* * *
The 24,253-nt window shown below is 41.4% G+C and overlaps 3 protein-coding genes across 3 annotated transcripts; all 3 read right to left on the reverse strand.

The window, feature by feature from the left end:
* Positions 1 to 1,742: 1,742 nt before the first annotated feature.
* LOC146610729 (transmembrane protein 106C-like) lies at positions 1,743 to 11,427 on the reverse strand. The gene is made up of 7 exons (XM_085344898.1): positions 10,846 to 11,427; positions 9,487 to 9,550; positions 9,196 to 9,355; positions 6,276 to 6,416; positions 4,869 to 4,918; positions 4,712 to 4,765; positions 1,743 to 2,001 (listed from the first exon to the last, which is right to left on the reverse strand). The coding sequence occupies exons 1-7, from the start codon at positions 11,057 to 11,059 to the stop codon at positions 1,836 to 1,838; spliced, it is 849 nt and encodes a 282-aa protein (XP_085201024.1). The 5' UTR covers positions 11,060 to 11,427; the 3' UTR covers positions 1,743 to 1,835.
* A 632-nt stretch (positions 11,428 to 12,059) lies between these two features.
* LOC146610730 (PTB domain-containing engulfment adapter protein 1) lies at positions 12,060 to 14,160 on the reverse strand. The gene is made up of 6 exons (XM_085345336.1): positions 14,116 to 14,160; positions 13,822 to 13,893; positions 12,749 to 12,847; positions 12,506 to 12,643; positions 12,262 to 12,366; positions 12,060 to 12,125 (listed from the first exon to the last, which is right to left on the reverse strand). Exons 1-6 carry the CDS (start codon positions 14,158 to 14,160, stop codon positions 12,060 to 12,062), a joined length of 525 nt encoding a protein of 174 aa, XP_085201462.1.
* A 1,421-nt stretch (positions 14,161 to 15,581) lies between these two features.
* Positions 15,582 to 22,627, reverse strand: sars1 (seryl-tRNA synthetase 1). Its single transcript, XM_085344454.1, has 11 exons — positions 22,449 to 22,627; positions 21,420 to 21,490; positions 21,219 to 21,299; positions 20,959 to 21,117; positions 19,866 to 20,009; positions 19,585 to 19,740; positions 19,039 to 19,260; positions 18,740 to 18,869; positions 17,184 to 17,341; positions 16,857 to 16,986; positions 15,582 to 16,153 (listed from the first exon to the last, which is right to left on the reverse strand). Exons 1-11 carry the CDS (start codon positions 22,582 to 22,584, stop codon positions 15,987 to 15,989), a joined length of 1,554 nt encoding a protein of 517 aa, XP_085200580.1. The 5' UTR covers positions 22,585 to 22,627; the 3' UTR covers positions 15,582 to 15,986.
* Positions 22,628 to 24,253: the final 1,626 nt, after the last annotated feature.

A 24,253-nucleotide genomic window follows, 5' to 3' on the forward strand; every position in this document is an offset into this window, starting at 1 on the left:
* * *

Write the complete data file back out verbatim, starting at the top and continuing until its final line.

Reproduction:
The 24,253-nt window shown below is 41.4% G+C and overlaps 3 protein-coding genes across 3 annotated transcripts; all 3 read right to left on the reverse strand.

The window, feature by feature from the left end:
* Positions 1 to 1,742: 1,742 nt before the first annotated feature.
* LOC146610729 (transmembrane protein 106C-like) lies at positions 1,743 to 11,427 on the reverse strand. The gene is made up of 7 exons (XM_085344898.1): positions 10,846 to 11,427; positions 9,487 to 9,550; positions 9,196 to 9,355; positions 6,276 to 6,416; positions 4,869 to 4,918; positions 4,712 to 4,765; positions 1,743 to 2,001 (listed from the first exon to the last, which is right to left on the reverse strand). The coding sequence occupies exons 1-7, from the start codon at positions 11,057 to 11,059 to the stop codon at positions 1,836 to 1,838; spliced, it is 849 nt and encodes a 282-aa protein (XP_085201024.1). The 5' UTR covers positions 11,060 to 11,427; the 3' UTR covers positions 1,743 to 1,835.
* A 632-nt stretch (positions 11,428 to 12,059) lies between these two features.
* LOC146610730 (PTB domain-containing engulfment adapter protein 1) lies at positions 12,060 to 14,160 on the reverse strand. The gene is made up of 6 exons (XM_085345336.1): positions 14,116 to 14,160; positions 13,822 to 13,893; positions 12,749 to 12,847; positions 12,506 to 12,643; positions 12,262 to 12,366; positions 12,060 to 12,125 (listed from the first exon to the last, which is right to left on the reverse strand). Exons 1-6 carry the CDS (start codon positions 14,158 to 14,160, stop codon positions 12,060 to 12,062), a joined length of 525 nt encoding a protein of 174 aa, XP_085201462.1.
* A 1,421-nt stretch (positions 14,161 to 15,581) lies between these two features.
* Positions 15,582 to 22,627, reverse strand: sars1 (seryl-tRNA synthetase 1). Its single transcript, XM_085344454.1, has 11 exons — positions 22,449 to 22,627; positions 21,420 to 21,490; positions 21,219 to 21,299; positions 20,959 to 21,117; positions 19,866 to 20,009; positions 19,585 to 19,740; positions 19,039 to 19,260; positions 18,740 to 18,869; positions 17,184 to 17,341; positions 16,857 to 16,986; positions 15,582 to 16,153 (listed from the first exon to the last, which is right to left on the reverse strand). Exons 1-11 carry the CDS (start codon positions 22,582 to 22,584, stop codon positions 15,987 to 15,989), a joined length of 1,554 nt encoding a protein of 517 aa, XP_085200580.1. The 5' UTR covers positions 22,585 to 22,627; the 3' UTR covers positions 15,582 to 15,986.
* Positions 22,628 to 24,253: the final 1,626 nt, after the last annotated feature.

A 24,253-nucleotide genomic window follows, 5' to 3' on the forward strand; every position in this document is an offset into this window, starting at 1 on the left: